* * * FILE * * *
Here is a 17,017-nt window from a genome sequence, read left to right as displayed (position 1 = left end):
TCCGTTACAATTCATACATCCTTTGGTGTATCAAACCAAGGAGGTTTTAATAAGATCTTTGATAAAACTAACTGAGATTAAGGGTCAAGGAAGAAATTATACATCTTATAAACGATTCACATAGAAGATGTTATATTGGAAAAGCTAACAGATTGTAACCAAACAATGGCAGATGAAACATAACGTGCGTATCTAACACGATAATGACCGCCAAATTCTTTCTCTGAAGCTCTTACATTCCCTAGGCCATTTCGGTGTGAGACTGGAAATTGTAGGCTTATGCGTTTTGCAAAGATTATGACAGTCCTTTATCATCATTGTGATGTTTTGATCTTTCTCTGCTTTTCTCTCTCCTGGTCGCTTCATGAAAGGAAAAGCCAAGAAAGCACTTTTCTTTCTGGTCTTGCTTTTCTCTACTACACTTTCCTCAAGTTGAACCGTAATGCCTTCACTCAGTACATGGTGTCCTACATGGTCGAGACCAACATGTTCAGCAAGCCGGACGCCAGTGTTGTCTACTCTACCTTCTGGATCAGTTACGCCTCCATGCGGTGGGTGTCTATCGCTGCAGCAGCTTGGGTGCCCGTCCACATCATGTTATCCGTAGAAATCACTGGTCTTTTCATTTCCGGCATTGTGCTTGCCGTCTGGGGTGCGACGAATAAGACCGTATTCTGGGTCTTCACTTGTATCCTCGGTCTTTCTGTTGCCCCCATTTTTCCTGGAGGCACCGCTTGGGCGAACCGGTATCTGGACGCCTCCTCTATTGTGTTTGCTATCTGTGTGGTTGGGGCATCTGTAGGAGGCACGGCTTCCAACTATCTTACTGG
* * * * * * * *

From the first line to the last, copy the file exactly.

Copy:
Here is a 17,017-nt window from a genome sequence, read left to right as displayed (position 1 = left end):
TCCGTTACAATTCATACATCCTTTGGTGTATCAAACCAAGGAGGTTTTAATAAGATCTTTGATAAAACTAACTGAGATTAAGGGTCAAGGAAGAAATTATACATCTTATAAACGATTCACATAGAAGATGTTATATTGGAAAAGCTAACAGATTGTAACCAAACAATGGCAGATGAAACATAACGTGCGTATCTAACACGATAATGACCGCCAAATTCTTTCTCTGAAGCTCTTACATTCCCTAGGCCATTTCGGTGTGAGACTGGAAATTGTAGGCTTATGCGTTTTGCAAAGATTATGACAGTCCTTTATCATCATTGTGATGTTTTGATCTTTCTCTGCTTTTCTCTCTCCTGGTCGCTTCATGAAAGGAAAAGCCAAGAAAGCACTTTTCTTTCTGGTCTTGCTTTTCTCTACTACACTTTCCTCAAGTTGAACCGTAATGCCTTCACTCAGTACATGGTGTCCTACATGGTCGAGACCAACATGTTCAGCAAGCCGGACGCCAGTGTTGTCTACTCTACCTTCTGGATCAGTTACGCCTCCATGCGGTGGGTGTCTATCGCTGCAGCAGCTTGGGTGCCCGTCCACATCATGTTATCCGTAGAAATCACTGGTCTTTTCATTTCCGGCATTGTGCTTGCCGTCTGGGGTGCGACGAATAAGACCGTATTCTGGGTCTTCACTTGTATCCTCGGTCTTTCTGTTGCCCCCATTTTTCCTGGAGGCACCGCTTGGGCGAACCGGTATCTGGACGCCTCCTCTATTGTGTTTGCTATCTGTGTGGTTGGGGCATCTGTAGGAGGCACGGCTTCCAACTATCTTACTGG